Boredom Busters for Pups

Bored dogs are bad dogs. Break the cycle with these four fun and stimulating activities from Claire Arrowsmith.

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Bored dogs are bad dogs. Break the cycle with these four fun and stimulating activities from Claire Arrowsmith’s Brain Games for Dogs (Firefly).

  1. Box o’ Fun. Fill cardboard box with scrunched-up paper, treats, and toys. Fido will do the rest. Tip: Use dry treats to keep mess from getting out of control.
  2. Balancing Act. Ask Fido to sit. Balance flat treat on his nose, pick it up, and tell him to “take it.” Gradually increasing the time treat remains on nose teaches urge control and focus.
  3. Treasure Hunt. Fill child-size swimming pool in your backyard with clean, fine sand, rubber toys, and large dog biscuits to allow insatiable diggers to burrow to their heart’s content.
  4. Splash Down. Using the same pool, this time filled with water, toss in a toy for dogs to retrieve.

Pets aren’t the only ones who will benefit from these games: “Happy dog, happy owner. The more time you spend having fun training and playing with your pet, the stronger the bond between you will be,” Arrowsmith writes.

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  1. Very good feature on busting doggie boredom, Wendy. My bigger problem was keeping him entertained while I was at work. I had a Boston Terrier just like the one pictured a number of years ago. He was very smart and perceptive.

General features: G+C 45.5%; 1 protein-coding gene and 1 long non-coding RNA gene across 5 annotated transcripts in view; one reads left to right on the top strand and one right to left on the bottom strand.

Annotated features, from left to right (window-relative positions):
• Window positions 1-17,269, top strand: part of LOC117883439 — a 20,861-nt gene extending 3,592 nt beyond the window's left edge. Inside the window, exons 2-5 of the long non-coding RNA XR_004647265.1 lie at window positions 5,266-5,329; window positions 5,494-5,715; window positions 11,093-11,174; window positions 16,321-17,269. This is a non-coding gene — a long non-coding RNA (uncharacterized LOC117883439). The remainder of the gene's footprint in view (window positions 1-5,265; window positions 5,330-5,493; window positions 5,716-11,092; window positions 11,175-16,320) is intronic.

It only took one time of my holding up cash in front of him stating THIS is why I’m gone for all those hours. Very shortly after that (never before) he destroyed some ones and a five I’d carelessly left within his reach one weekday not long after. Cash HAD been left prior to this, and had never been touched.

    I asked him if he did that naughty thing holding up the fragments. He looked guilty then played me by licking my face then jumping. I took it as an act of frustration due to boredom and love. I said I wasn’t mad in baby talk and we rough-housed with the rope. I later found a minority of it that he’d eaten later during plastic bag time during the walk. Keep your shoes, purse/wallet and cash out of a determined and resourceful dog’s reach.

    As far as water goes, this dog LOVED attacking the lawn sprinklers getting all wet and muddy then rolling in it. My friends and neighbors had a blast watching. That was a long time ago now; the ’90s and 2000’s. I’ll always miss Hardy.


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